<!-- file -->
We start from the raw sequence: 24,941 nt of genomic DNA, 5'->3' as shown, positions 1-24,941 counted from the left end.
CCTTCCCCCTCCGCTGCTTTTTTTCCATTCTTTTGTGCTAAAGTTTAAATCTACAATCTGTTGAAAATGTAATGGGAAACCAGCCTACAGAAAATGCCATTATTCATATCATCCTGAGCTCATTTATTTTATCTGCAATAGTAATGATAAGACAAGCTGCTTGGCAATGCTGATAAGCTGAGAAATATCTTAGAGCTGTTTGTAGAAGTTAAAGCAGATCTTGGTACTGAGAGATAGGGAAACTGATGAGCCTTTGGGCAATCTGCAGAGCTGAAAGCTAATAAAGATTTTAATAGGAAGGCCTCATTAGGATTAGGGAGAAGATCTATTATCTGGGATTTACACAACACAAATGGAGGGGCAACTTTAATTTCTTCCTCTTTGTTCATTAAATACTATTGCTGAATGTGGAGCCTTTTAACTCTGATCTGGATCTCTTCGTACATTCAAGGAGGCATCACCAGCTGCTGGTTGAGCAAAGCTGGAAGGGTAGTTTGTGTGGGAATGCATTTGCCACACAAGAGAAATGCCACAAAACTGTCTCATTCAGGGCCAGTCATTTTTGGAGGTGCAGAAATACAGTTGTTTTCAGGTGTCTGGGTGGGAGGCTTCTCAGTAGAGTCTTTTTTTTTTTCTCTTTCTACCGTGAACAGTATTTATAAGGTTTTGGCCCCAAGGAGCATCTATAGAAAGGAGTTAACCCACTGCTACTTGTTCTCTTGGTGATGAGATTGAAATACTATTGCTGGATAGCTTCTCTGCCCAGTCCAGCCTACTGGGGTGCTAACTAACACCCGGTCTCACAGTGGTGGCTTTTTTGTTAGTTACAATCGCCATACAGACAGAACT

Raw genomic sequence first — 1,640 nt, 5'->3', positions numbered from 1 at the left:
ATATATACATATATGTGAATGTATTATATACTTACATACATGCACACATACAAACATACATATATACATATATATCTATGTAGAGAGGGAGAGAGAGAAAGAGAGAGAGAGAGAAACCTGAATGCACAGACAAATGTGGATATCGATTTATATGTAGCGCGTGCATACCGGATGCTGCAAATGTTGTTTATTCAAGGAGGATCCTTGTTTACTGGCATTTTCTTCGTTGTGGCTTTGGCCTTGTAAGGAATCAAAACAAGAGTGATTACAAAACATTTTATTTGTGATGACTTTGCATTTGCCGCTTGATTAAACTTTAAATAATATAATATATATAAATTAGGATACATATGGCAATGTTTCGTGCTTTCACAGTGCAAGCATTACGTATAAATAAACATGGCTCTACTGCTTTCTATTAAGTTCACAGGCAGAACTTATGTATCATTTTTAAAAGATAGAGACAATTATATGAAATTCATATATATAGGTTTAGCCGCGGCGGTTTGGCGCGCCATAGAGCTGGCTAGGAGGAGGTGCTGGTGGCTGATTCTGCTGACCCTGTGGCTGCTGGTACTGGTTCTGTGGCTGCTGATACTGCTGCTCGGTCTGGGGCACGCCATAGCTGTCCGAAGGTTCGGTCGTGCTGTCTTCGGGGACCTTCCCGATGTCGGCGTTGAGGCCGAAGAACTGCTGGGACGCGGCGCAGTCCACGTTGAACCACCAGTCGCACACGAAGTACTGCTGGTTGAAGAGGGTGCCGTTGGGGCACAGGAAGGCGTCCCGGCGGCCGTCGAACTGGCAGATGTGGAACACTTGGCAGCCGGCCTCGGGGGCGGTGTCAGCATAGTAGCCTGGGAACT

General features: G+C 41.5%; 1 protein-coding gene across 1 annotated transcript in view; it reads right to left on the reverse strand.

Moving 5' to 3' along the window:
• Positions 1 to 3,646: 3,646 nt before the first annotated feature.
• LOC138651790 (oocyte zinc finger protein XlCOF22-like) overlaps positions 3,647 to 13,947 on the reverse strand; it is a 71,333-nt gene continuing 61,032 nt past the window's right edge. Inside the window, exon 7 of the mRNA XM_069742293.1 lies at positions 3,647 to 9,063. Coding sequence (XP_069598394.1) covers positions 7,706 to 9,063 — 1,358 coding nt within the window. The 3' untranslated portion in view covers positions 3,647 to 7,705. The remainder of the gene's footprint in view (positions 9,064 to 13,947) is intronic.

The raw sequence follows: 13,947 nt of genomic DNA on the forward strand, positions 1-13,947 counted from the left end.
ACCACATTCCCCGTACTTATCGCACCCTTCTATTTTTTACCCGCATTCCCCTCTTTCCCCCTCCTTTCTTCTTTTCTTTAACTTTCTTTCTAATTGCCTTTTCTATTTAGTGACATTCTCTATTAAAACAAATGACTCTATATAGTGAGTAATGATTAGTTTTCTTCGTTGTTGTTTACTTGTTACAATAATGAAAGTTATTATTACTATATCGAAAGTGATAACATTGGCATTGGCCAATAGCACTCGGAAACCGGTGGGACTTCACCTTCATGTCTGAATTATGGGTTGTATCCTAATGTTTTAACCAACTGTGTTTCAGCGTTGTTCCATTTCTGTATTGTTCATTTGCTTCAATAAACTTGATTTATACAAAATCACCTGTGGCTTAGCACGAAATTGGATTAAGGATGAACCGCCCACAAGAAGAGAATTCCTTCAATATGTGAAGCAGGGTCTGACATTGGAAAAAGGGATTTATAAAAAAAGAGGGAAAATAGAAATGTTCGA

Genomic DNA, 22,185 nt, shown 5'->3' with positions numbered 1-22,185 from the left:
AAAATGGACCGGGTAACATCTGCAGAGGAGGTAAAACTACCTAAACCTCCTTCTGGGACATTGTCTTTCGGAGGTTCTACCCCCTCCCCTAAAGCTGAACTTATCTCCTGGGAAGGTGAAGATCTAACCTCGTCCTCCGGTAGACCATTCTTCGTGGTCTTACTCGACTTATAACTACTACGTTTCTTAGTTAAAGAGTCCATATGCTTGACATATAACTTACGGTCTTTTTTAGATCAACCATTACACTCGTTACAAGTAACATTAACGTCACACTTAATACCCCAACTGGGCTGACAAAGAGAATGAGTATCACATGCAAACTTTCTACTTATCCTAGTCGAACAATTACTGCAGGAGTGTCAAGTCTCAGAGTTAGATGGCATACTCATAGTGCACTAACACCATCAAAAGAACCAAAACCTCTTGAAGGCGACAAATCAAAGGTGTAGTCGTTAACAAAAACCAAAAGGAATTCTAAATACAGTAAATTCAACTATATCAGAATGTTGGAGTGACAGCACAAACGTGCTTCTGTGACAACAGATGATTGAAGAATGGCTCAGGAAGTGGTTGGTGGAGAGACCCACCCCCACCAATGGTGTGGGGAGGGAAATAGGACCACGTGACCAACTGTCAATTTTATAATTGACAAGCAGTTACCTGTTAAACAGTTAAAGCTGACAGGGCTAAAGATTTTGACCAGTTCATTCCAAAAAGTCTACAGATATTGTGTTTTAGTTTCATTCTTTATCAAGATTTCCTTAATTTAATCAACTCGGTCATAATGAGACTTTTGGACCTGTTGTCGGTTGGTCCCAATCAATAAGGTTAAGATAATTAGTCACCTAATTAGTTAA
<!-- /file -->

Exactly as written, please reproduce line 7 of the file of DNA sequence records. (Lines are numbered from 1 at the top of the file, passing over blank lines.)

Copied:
• Positions 1 to 3,646: 3,646 nt before the first annotated feature.